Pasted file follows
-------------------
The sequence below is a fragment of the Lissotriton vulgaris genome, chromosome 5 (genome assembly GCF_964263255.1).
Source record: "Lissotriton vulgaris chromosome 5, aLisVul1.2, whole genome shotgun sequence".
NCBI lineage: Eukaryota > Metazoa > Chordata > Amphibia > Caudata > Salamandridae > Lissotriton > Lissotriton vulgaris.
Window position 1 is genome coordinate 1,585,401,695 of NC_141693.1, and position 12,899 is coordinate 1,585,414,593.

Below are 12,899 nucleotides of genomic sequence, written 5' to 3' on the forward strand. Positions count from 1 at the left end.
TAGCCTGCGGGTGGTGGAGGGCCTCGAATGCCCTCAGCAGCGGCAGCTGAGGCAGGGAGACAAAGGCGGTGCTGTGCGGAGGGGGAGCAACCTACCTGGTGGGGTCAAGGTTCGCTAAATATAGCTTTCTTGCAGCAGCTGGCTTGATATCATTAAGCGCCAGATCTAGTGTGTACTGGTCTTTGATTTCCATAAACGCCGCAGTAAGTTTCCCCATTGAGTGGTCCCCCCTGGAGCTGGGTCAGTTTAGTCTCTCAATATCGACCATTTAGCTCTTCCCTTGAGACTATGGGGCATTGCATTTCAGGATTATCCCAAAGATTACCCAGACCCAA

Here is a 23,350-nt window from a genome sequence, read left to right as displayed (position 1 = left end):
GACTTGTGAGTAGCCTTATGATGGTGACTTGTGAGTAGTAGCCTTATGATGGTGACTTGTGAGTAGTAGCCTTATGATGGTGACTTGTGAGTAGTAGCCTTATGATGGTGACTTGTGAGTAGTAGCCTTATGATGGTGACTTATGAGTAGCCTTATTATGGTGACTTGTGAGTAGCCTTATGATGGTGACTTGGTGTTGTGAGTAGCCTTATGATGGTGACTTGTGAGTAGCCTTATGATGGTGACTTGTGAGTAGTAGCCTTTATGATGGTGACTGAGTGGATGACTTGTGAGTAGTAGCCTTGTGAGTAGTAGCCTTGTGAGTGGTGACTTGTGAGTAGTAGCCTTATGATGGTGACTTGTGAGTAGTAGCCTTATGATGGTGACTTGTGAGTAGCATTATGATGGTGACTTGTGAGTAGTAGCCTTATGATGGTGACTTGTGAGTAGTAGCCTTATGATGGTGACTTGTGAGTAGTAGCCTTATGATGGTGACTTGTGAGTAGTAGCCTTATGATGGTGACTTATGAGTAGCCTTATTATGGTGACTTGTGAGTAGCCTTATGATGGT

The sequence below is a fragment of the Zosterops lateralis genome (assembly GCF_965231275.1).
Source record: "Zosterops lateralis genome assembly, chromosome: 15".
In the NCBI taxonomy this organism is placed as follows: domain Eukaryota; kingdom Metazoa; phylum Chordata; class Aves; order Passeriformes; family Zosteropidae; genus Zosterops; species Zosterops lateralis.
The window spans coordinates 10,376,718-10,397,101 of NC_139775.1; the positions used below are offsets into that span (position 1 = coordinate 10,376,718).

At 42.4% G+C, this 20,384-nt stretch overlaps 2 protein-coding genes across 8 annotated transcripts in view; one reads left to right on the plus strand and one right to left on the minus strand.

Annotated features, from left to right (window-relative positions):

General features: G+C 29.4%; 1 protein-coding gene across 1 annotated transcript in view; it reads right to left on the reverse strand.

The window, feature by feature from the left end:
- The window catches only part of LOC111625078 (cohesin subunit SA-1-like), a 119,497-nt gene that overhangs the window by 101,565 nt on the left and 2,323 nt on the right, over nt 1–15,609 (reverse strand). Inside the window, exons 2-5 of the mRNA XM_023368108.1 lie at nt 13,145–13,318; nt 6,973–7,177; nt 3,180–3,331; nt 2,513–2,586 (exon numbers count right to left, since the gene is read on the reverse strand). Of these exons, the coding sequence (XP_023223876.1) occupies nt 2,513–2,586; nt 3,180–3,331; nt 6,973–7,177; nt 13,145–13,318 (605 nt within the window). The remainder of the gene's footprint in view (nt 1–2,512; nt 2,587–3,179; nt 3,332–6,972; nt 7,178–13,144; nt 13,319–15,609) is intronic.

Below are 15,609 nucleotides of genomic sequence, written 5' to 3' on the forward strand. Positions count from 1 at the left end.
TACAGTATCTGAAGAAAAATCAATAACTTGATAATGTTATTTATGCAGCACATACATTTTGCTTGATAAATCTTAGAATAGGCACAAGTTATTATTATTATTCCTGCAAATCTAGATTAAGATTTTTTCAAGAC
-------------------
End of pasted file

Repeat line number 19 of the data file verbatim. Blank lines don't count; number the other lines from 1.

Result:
TACAGTATCTGAAGAAAAATCAATAACTTGATAATGTTATTTATGCAGCACATACATTTTGCTTGATAAATCTTAGAATAGGCACAAGTTATTATTATTATTCCTGCAAATCTAGATTAAGATTTTTTCAAGAC